A claim for secret commissions has been allowed to proceed as an opt-out representative claim under CPR 19.6, despite there being differences in the claims and the remedies sought. This liberal approach to the “same interest” test is the first significant analysis of the test since the Supreme Court's decision in Lloyd v Google and could lead to wider use of the CPR 19.6 procedure (Commission Recovery Ltd v Marks & Clerk LLP).
Jurisdiction to vary sealed orders
The Court of Appeal refused an application under CPR 3.1(7) to revoke or vary its final sealed order made in patent infringement proceedings, even though the English court’s order had been overtaken by a retrospective decision of the European Patent Office (EPO). There is no jurisdiction to reopen a final order except in relation to continuing orders such as final injunctions. Various other options available to parties in this position had not been used in this case. The defendants were now only able to challenge the order by applying to reopen it under CPR 52.30 or by appealing to the Supreme Court (Vodafone Group Plc v IPcom GmbH & Co KG).
Where a judgment is provided in draft to the parties and their lawyers, neither the judgment nor the outcome can be disclosed to a party’s foreign lawyers. The disclosure to the claimant’s US lawyers in this case was therefore a breach of the embargo. Although this breach was potentially punishable by contempt proceedings, there was no need for the court to take further action. There had been no public disclosure and the claimant investigated the breach and disclosed it to the court without prompting (InterDigital Technology Corporation v Lenovo Group Ltd).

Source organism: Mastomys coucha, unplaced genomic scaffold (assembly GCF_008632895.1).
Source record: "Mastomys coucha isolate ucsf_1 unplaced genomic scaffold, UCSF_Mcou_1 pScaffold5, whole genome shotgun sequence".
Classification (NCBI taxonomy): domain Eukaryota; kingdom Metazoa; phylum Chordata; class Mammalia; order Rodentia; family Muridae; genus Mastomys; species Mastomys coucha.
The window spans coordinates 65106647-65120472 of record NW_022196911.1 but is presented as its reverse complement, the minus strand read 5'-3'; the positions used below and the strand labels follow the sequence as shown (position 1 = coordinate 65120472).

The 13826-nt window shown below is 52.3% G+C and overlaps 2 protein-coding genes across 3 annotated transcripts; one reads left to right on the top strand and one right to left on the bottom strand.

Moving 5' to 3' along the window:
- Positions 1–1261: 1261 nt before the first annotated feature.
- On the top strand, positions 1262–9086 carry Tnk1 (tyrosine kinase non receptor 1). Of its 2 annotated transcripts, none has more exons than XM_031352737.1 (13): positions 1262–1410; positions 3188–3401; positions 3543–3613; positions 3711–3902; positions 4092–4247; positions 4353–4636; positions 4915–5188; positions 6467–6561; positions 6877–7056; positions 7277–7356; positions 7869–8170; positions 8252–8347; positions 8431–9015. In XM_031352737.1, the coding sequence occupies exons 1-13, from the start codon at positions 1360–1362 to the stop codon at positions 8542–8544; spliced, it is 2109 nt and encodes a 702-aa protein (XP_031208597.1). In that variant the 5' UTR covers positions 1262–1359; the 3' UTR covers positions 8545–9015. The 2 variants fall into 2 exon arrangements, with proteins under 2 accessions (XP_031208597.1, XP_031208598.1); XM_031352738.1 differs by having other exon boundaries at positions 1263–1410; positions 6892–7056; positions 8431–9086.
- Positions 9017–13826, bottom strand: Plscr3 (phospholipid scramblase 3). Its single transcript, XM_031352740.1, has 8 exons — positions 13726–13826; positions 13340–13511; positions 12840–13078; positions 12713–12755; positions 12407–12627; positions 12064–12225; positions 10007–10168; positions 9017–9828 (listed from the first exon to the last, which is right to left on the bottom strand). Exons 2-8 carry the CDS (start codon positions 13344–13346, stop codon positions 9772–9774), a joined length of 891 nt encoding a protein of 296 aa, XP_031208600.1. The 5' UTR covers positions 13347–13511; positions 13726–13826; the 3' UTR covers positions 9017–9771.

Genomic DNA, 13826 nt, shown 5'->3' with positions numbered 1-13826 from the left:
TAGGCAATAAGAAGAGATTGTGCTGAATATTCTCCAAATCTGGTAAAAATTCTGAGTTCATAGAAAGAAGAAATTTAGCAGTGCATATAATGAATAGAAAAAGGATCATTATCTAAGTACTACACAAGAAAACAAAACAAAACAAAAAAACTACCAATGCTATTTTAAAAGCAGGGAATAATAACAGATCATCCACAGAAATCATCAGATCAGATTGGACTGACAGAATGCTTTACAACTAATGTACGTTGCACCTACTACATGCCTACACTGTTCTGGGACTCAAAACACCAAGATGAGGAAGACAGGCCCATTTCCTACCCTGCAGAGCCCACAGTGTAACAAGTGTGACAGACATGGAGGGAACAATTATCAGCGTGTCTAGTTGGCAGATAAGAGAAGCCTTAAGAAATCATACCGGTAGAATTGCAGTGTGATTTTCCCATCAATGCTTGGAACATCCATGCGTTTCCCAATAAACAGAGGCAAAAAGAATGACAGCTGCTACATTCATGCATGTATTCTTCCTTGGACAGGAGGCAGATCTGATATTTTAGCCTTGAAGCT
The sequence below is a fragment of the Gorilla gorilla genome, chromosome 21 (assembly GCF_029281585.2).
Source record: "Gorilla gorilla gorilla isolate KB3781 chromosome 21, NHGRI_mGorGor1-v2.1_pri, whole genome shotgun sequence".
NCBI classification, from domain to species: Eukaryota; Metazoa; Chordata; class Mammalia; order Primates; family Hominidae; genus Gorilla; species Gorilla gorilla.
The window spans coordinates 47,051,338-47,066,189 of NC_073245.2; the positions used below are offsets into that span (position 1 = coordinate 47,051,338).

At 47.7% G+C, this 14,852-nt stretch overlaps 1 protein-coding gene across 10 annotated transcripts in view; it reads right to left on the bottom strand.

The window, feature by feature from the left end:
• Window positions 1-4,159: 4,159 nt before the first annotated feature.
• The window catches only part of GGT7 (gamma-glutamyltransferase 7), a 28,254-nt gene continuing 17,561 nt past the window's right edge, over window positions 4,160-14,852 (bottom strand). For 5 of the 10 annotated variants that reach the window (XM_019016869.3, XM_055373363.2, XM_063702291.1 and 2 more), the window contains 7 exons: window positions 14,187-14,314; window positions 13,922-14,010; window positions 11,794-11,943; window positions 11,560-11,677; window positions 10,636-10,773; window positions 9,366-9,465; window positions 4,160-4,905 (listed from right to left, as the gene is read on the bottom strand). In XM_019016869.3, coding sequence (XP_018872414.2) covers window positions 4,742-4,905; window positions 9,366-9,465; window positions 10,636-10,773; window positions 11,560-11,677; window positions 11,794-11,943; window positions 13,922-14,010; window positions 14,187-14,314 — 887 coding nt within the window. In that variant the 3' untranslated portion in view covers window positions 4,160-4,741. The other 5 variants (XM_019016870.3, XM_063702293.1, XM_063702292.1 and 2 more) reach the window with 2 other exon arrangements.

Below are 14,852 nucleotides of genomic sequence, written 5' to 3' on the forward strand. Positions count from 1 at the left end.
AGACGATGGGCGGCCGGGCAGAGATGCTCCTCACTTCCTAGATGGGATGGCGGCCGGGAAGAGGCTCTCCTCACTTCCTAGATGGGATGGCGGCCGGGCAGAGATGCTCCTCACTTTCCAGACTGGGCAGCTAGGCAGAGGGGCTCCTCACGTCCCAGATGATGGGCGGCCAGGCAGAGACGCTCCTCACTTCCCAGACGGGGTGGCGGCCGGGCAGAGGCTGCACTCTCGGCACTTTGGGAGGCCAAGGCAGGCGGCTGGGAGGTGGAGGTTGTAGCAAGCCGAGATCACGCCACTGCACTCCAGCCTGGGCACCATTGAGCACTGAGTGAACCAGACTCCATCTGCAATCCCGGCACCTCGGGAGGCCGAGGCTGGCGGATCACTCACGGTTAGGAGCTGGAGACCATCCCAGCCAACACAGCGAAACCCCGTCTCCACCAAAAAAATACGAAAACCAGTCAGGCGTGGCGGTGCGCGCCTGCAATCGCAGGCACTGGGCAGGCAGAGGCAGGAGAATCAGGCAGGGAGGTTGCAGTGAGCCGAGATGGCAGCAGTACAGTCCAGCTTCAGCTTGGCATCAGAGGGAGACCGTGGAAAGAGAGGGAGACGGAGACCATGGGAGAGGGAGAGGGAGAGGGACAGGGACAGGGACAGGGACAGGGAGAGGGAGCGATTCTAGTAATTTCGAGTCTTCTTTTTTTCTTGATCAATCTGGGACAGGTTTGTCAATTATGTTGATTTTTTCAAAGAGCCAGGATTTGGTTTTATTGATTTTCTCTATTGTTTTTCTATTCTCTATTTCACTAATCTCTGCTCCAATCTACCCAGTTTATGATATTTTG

Novel claim for image-based abuse
The court awarded the claimant general damages of £60,000, together with special damages of £37,041.61 for consequential financial losses, following the publication of her naked images on a pornographic website. The images were recorded secretly and uploaded by her ex-partner. The judge used the term "image-based abuse" in his judgment, rejecting the term "revenge porn" which suggests that the victim somehow deserved what happened to them (FGX v Gaunt).
Wasted costs orders
The court will only allow a party’s application for wasted costs to proceed against the other party’s lawyers where it can be determined in a simple and summary way with a short hearing. A claim for wasted costs is not appropriate where the allegations against solicitors and counsel amount, in effect, to a substantial professional negligence action. If the lawyer’s client has not waived privilege, the court should be slow to conclude that a lawyer who advanced a case that was struck out as being totally without merit was necessarily acting improperly, unreasonably or negligently (King v Stiefel).
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